We landed in Las Cruces just in time .. tomorrow and Saturday the airstrip will be closed for the XPrize.
Most of the feedback I got was about the MSVC assembly -> Linux assembly stuff. I slap myself for not having written a little something about it, what I tried, what works ok, what doesn't.. so I'll sum up a few things:
gcc can produce intel assembly syntax, and gas can understand it ( at least modern versions of gcc do, such as 4.x ). It is marginally handy. It's easier to look at MSVC assembly and retype it with the intel syntax rather than the swapped-around AT&T one. But the main problems remain, which is the setup of the constraints for the in and out of your inline assembly section. This is the real time consuming task. The conversion of the actual assembly can be automated to a large extent.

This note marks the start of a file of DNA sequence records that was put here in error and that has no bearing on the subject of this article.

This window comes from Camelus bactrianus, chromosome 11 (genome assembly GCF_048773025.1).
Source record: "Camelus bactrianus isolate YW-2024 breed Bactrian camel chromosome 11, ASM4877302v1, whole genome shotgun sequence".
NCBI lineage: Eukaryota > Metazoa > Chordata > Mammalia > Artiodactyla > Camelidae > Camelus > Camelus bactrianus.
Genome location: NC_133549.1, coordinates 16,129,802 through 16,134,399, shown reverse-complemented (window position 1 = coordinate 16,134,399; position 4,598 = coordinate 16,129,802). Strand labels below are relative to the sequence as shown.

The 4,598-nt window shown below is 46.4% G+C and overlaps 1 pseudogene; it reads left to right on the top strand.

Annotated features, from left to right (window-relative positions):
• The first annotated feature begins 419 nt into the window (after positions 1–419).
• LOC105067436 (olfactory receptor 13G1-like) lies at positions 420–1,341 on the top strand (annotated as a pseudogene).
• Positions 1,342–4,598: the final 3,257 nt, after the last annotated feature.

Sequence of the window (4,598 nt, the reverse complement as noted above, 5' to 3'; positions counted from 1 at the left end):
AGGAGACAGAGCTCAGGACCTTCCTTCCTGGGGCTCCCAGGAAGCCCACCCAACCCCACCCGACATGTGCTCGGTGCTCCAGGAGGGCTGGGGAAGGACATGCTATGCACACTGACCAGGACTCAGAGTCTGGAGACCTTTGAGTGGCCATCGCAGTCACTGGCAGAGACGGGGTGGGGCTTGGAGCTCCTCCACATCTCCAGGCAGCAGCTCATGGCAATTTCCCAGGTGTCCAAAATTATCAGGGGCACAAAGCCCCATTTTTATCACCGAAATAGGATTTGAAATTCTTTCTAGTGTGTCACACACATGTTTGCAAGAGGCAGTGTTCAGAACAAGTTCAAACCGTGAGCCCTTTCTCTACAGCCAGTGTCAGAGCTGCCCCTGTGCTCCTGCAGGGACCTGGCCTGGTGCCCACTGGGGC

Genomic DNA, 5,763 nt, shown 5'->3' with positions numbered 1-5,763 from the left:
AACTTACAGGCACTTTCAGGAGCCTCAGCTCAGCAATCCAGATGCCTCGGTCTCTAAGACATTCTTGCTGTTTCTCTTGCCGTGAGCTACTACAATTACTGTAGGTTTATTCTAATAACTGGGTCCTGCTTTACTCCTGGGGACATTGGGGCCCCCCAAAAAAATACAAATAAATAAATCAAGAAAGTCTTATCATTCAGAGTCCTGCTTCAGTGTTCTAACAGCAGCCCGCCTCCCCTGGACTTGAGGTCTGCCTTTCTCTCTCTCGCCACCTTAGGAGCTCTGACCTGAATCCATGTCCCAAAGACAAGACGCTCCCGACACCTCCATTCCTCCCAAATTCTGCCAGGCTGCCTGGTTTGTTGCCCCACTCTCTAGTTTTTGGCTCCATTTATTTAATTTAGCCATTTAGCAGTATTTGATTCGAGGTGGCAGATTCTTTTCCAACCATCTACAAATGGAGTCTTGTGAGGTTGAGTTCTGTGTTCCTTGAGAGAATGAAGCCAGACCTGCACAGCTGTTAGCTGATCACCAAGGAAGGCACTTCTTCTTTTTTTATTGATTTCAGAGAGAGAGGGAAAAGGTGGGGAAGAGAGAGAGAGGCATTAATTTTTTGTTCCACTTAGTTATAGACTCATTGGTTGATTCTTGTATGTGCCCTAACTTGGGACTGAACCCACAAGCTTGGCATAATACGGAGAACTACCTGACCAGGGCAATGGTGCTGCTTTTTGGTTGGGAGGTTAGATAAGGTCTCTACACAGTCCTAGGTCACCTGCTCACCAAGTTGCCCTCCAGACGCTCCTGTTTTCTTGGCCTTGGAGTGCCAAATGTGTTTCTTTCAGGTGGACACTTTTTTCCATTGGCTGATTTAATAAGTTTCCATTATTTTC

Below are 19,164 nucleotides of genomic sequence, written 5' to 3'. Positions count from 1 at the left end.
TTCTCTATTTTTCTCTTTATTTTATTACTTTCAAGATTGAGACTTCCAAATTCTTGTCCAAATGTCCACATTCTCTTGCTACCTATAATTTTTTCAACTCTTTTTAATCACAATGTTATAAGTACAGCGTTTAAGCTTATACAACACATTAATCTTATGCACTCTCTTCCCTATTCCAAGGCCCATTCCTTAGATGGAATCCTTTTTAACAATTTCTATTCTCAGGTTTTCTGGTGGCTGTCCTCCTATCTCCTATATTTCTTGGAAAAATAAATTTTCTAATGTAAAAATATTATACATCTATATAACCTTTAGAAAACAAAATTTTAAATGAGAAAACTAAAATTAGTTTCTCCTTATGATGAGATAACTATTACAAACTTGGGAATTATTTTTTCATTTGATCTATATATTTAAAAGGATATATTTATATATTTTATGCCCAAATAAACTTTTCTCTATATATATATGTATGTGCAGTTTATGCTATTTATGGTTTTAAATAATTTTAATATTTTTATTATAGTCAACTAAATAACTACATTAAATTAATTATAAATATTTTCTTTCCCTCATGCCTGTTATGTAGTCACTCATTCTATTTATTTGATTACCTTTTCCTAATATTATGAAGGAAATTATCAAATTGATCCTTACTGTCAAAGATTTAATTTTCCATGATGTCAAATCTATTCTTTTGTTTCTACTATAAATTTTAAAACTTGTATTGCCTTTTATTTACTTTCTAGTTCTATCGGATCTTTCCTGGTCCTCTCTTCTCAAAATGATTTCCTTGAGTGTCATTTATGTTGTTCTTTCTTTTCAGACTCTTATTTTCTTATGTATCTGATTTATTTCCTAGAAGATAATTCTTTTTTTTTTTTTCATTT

I converted our set of MMX memcpy functions using the above method and intel syntax. Worked great, until I compiled with some optimizations on ( -O1 / -O2 ) .. then the code stopped working right.
Using the Intel compiler on Linux may be the quick and dirty way here. It can read MSVC inline assembly syntax directly, which eliminates the difficulty of the contraints setup. And the objects produced are said to be compatible with gcc otherwise.
Still, using NASM across the board for all platforms may be the better way. I don't know if icc is available for Intel Macs for instance. inline assembly is on it's way out on MSVC as well. The 64 bit version of Visual Studio 8 only supports intrinsics and has no inline assembly whatsoever.
PS: Side note on my previous rant about Skype .. don't know if it's Skype's fault or Alsa's fault .. but I had to use Windows for the podcast, as I had mighty echo issues with Skype on Linux.